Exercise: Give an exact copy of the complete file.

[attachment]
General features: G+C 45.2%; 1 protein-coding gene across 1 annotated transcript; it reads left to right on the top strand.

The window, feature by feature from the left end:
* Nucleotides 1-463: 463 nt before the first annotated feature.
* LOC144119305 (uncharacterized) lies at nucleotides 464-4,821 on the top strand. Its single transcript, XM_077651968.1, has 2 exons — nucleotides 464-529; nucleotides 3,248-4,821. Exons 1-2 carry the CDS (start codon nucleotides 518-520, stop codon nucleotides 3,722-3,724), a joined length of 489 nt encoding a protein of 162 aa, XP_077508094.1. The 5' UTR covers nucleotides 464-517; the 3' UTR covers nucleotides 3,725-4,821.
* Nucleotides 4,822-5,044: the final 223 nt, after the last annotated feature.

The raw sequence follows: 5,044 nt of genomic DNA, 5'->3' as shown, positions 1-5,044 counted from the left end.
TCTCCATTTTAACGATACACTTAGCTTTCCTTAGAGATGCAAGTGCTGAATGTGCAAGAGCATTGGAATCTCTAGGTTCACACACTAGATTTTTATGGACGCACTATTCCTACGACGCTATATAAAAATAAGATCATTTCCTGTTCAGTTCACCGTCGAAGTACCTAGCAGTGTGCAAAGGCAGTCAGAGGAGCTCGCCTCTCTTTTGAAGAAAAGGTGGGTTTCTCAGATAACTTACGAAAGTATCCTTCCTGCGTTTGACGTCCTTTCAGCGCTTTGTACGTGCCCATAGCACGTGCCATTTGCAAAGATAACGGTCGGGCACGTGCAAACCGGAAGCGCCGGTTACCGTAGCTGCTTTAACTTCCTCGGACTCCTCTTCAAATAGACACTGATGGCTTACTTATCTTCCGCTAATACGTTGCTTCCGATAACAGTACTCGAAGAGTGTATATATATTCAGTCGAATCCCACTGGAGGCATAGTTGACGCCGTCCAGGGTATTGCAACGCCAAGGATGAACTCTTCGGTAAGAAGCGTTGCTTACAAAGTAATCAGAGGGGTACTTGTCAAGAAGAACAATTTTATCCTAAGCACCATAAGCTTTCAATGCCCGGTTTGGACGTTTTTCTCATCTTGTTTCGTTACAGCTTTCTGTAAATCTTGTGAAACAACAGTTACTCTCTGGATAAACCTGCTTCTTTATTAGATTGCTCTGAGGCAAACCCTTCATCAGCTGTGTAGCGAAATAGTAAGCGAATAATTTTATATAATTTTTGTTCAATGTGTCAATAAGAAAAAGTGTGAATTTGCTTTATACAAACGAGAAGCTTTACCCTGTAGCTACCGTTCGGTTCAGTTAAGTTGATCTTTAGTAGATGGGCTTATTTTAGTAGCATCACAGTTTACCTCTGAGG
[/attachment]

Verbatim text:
General features: G+C 45.2%; 1 protein-coding gene across 1 annotated transcript; it reads left to right on the top strand.

The window, feature by feature from the left end:
* Nucleotides 1-463: 463 nt before the first annotated feature.
* LOC144119305 (uncharacterized) lies at nucleotides 464-4,821 on the top strand. Its single transcript, XM_077651968.1, has 2 exons — nucleotides 464-529; nucleotides 3,248-4,821. Exons 1-2 carry the CDS (start codon nucleotides 518-520, stop codon nucleotides 3,722-3,724), a joined length of 489 nt encoding a protein of 162 aa, XP_077508094.1. The 5' UTR covers nucleotides 464-517; the 3' UTR covers nucleotides 3,725-4,821.
* Nucleotides 4,822-5,044: the final 223 nt, after the last annotated feature.

The raw sequence follows: 5,044 nt of genomic DNA, 5'->3' as shown, positions 1-5,044 counted from the left end.
TCTCCATTTTAACGATACACTTAGCTTTCCTTAGAGATGCAAGTGCTGAATGTGCAAGAGCATTGGAATCTCTAGGTTCACACACTAGATTTTTATGGACGCACTATTCCTACGACGCTATATAAAAATAAGATCATTTCCTGTTCAGTTCACCGTCGAAGTACCTAGCAGTGTGCAAAGGCAGTCAGAGGAGCTCGCCTCTCTTTTGAAGAAAAGGTGGGTTTCTCAGATAACTTACGAAAGTATCCTTCCTGCGTTTGACGTCCTTTCAGCGCTTTGTACGTGCCCATAGCACGTGCCATTTGCAAAGATAACGGTCGGGCACGTGCAAACCGGAAGCGCCGGTTACCGTAGCTGCTTTAACTTCCTCGGACTCCTCTTCAAATAGACACTGATGGCTTACTTATCTTCCGCTAATACGTTGCTTCCGATAACAGTACTCGAAGAGTGTATATATATTCAGTCGAATCCCACTGGAGGCATAGTTGACGCCGTCCAGGGTATTGCAACGCCAAGGATGAACTCTTCGGTAAGAAGCGTTGCTTACAAAGTAATCAGAGGGGTACTTGTCAAGAAGAACAATTTTATCCTAAGCACCATAAGCTTTCAATGCCCGGTTTGGACGTTTTTCTCATCTTGTTTCGTTACAGCTTTCTGTAAATCTTGTGAAACAACAGTTACTCTCTGGATAAACCTGCTTCTTTATTAGATTGCTCTGAGGCAAACCCTTCATCAGCTGTGTAGCGAAATAGTAAGCGAATAATTTTATATAATTTTTGTTCAATGTGTCAATAAGAAAAAGTGTGAATTTGCTTTATACAAACGAGAAGCTTTACCCTGTAGCTACCGTTCGGTTCAGTTAAGTTGATCTTTAGTAGATGGGCTTATTTTAGTAGCATCACAGTTTACCTCTGAGG